Page:Latin for beginners (1911).djvu/50

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Latin words when you are translating, and imitate it when you are turning English into Latin.

2. Possessive pronouns and modifying genitives normally stand after their nouns. When placed before their nouns they are emphatic, as fīlia mea, my daughter; mea fīlia, my daughter; casa Galbae, Galba's cottage; Galbae casa, Galba’s cottage.

Notice the variety of emphasis produced by writing the following sentence in different ways:

Fīlia mea agricolīs cēnam parat (normal order)
Mea filia agricolīs parat cenam (mea and cēnam emphatic)
Agricolīs fīlia mea cēnam parat (agricolīs emphatic)

3. An adjective placed before its noun is more emphatic than when it follows. When great emphasis is desired, the adjective is separated from its noun by other words.

Fīlia mea casam parvam nōn amat (parvam not emphatic)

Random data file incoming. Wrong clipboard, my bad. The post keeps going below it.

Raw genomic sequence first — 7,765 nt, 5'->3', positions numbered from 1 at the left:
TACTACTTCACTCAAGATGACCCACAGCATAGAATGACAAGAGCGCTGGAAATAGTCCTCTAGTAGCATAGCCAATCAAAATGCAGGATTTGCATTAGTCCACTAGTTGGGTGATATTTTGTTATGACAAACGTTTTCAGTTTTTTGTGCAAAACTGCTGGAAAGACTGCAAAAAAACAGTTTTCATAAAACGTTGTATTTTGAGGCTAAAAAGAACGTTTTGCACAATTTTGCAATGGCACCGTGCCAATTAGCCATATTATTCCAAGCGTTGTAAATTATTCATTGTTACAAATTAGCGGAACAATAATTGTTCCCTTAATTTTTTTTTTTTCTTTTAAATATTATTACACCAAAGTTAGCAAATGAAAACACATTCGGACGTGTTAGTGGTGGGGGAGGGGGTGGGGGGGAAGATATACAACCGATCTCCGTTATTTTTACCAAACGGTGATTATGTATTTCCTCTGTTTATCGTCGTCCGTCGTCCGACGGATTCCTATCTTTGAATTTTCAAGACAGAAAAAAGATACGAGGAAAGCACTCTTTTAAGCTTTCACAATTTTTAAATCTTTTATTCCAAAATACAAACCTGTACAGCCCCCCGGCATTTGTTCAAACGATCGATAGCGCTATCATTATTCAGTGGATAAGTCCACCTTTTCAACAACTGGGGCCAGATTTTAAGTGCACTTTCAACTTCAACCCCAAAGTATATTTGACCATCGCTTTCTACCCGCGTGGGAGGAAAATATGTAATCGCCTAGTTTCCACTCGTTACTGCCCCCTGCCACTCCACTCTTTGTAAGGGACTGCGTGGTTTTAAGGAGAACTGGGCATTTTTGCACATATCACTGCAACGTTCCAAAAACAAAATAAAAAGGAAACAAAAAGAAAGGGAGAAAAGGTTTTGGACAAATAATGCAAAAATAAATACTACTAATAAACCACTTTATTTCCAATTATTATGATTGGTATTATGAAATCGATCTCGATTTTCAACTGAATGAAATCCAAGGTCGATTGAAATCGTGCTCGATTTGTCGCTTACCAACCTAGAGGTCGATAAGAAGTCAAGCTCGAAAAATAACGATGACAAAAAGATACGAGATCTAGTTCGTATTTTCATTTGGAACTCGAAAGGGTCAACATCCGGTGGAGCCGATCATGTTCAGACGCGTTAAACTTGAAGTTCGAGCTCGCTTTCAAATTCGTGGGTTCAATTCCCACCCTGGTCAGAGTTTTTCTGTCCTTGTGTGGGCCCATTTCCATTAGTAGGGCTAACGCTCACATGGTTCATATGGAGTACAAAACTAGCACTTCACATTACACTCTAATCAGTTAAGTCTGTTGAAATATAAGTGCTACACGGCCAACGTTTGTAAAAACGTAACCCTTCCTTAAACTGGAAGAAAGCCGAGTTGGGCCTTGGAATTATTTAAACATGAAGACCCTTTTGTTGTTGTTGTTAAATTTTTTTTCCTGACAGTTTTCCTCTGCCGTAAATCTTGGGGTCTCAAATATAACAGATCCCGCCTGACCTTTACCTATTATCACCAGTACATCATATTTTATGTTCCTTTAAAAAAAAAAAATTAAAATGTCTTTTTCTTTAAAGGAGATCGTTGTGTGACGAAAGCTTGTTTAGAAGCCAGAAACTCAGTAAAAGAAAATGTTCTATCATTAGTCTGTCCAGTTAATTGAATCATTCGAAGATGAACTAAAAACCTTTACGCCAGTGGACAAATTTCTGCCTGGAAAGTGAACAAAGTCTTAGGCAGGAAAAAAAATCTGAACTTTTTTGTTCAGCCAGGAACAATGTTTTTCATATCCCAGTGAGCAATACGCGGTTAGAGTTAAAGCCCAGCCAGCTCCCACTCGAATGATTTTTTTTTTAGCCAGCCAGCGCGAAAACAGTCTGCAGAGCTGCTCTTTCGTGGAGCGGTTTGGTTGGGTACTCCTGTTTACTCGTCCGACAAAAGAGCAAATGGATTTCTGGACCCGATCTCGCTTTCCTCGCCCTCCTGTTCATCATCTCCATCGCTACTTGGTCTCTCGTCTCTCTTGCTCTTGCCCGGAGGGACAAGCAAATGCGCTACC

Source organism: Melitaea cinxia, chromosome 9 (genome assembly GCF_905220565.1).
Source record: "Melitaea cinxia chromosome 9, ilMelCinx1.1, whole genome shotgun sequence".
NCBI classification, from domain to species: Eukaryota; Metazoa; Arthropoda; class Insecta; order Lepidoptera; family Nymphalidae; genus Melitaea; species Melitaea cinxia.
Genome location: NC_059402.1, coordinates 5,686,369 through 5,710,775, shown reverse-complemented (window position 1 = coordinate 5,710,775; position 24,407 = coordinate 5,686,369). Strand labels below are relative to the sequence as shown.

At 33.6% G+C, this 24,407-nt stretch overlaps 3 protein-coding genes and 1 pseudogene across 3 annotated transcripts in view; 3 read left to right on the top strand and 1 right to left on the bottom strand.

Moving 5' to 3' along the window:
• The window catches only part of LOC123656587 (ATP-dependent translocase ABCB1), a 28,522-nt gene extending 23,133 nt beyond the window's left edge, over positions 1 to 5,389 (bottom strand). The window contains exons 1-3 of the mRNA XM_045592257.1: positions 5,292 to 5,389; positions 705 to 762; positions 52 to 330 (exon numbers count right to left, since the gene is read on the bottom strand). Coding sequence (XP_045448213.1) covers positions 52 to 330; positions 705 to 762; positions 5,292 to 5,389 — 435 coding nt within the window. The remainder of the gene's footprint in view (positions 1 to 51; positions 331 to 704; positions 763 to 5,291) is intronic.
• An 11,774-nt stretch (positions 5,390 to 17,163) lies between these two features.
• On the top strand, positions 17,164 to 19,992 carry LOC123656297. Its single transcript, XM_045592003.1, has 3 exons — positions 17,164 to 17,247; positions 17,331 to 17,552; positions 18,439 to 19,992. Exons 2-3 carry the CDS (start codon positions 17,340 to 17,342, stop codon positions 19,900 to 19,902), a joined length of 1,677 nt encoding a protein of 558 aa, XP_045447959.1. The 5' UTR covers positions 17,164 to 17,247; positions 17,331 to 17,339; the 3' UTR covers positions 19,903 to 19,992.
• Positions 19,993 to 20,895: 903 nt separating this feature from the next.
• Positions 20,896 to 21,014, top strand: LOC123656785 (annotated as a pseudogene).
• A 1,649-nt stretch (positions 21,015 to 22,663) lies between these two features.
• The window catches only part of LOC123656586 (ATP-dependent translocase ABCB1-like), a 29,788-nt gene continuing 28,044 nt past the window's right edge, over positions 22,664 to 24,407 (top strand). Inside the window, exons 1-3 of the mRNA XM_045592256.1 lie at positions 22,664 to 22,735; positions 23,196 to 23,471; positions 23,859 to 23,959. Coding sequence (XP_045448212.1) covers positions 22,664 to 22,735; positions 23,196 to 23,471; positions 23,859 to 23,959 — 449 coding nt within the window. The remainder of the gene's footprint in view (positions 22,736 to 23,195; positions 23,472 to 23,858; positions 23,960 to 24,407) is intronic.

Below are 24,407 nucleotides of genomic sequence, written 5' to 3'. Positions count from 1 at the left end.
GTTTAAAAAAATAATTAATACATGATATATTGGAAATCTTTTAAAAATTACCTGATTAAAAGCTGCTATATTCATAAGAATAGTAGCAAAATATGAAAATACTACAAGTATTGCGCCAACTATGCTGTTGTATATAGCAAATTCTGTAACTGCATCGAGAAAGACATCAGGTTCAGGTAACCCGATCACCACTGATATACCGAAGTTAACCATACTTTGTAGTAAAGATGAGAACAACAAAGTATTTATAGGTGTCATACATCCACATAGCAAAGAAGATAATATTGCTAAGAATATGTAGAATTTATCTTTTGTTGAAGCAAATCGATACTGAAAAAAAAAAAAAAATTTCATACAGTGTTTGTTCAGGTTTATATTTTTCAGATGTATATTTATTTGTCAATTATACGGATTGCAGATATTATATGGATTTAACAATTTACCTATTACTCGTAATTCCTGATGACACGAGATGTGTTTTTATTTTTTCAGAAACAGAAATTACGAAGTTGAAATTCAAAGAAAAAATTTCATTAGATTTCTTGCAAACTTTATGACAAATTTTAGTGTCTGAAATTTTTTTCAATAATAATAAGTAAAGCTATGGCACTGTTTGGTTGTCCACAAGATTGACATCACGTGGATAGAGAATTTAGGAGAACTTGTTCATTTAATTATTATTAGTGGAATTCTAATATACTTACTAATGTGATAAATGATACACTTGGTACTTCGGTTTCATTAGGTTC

Fīlia mea parvam casam nōn amat (parvam more emphatic)
Parvam fīlia mea casam nōn amat (parvam very emphatic)

4. Interrogative words usually stand first, the same as in English.

5. The copula (as est, sunt) is of so little importance that it frequently does not stand last, but may be placed wherever it sounds well.


First learn the special vocabulary, p. 284.

Note the order of the words in these sentences and pick out those that are not normal in position and hence are unusually emphatic.

1. Longae nōn sunt tuae viae.
2. Suntne tubae novae in meā casā? Nōn sunt.
3. Quis lātā in silvā habitat? Diāna, lūnae clārae pulchra dea, lātā in silvā habitat.
4. Nautae altās et lātās amant aquās.
5. Quid ancilla tua portat? Ancilla mea tubam novam portat.
6. Ubi sunt Lesbia et Iūlia? In tuā casā est Lesbia et Iūlia est in meā.
7. Estne Italia lāta terra? Longa est Italia, nōn lāta.
8, Cui Galba agricola fābulam novam nārrat? Fīliābus dominae clārae fābulam novam nārrat.
9. Clāra est īnsula Sicilia.
10. Quem laudat Lātōna? Lātōna laudat filiam.